Unsurprisingly, Chapter 3 immediately follows the events that ended the previous film. Wick is limping and bleeding, constantly checking his watch, as is every assassin in the city – all receiving information that there is a 14 million dollar reward on his head. The fact that any person could be an assassin is a highly unstable situation for Wick, who is looking over his shoulder constantly, keeping the audience guessing.
The action does not take long to kick into gear, as a very huge assassin (who is actually the tallest player in the NBA currently, the giant 7’3″ Boban Marjanovic) attacks Wick despite the fact that they were formally friends.
14 million is a large stack of cash.
As they are in a library, Wick puts a thick hard-cover book to good use as he fights the much bigger opponent. Much like its predecessors, there is no shying away from brutal action here while avoiding anything excessively gory. The camera-work is again sublime, a signature of the series.
Injured, but of course still able to fight, Wick seeks the help of old friends, but they all tell him that they could be killed by the high table (those who pull the strings in this intriguing world of assassins) just for talking to Wick, let alone helping him.
Now the hunted rather than the hunter, Wick’s desperation leads him abroad to again try to have old friends help him. He is unsuccessful, until he meets an old friend in Sofia (a feisty Halle Berry) who shines in her limited combat scenes, fighting alongside Wick as their tag-team face countless enemies.
Ex-stuntman Chad Stahelski returns to direct Chapter 3, again without his directing partner from the original film, David Leitch. Many argue that the first film was superior due to Leitch’s involvement, especially after he belted out the incredible Atomic Blonde. But Stahelski has established himself also, and Chapter 2 and 3 are proof of this.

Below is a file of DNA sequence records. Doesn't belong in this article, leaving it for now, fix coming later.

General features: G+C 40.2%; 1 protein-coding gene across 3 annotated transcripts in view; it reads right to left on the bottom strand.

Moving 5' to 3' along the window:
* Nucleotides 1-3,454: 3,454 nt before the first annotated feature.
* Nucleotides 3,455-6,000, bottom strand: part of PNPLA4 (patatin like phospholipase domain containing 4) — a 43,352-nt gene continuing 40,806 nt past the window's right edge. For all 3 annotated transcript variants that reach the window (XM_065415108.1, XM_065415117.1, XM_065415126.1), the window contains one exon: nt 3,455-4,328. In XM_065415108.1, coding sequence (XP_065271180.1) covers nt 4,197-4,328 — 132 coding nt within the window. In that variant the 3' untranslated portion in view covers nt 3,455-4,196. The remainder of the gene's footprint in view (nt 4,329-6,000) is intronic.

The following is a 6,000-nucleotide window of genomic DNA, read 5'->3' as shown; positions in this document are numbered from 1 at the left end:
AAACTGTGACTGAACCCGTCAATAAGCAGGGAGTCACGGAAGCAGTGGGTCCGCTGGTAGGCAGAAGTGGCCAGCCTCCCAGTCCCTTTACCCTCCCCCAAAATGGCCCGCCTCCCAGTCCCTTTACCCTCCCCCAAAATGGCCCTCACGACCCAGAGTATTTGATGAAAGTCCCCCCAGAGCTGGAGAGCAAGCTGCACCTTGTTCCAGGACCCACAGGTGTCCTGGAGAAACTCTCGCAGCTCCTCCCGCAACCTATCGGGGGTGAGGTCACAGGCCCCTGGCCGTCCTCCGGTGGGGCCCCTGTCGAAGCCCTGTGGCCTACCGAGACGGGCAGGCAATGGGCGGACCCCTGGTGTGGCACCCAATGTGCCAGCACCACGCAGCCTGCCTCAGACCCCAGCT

He is obviously taking this franchise seriously, directing all three films. It is no surprise then that he commands brilliant and extended combat scenes, creatively constructing scenes involving motorbike chases and even Wick riding a horse through the streets of New York. Dogs trained to attack also add to the body count. The action is smooth, with many extended takes, showing that the actors can actually perform the fighting moves, unlike most action films with ADD-like cuts.
For a straight action film, the story isn’t terrible or clichéd. There are plot holes I am sure, but really, who cares? The idea of a world of assassins, and a hotel that provides a safe haven for them is surreal and original. The underground world of assassins posing as homeless people is another well executed idea as it instantly puts Wick and the audience on high alert, as these people are everywhere, posing as insane homeless people… until they suddenly jump into action.
As well as Keanu Reeves, it is fantastic that those who survived the second chapter return. Lance Reddick, the assertive but friendly concierge, Ian McShane as Winston, manager of the Continental Hotel, and Lawrence Fishburne as the slightly unhinged homeless man whose looks vastly contrast the power that he wields within his underground world.
Parabellum translates into ‘Prepare for war’ in Latin, an appropriate title given it is exactly what Wick needs to do, and there are other parts of the film that also require… well, preparation for war. The final moments take place in a neon lit room, with a giant screen projecting psychedelic images. It feels like this should be distracting, but the quality of the hand to hand combat is too good, creating fabulously lighted moments.
A final stamp of approval is the soundtrack by Tyler Bates. Interestingly, while he chose existing songs for Atomic Blonde, here, he and John J. Richard have created a thumping soundtrack that never intrudes, rather it amplifies each scene with its genre-splash of rock, electronica, ambient, and traditional soundtrack moments.
Go see it. Now. Or Wick will come for you.
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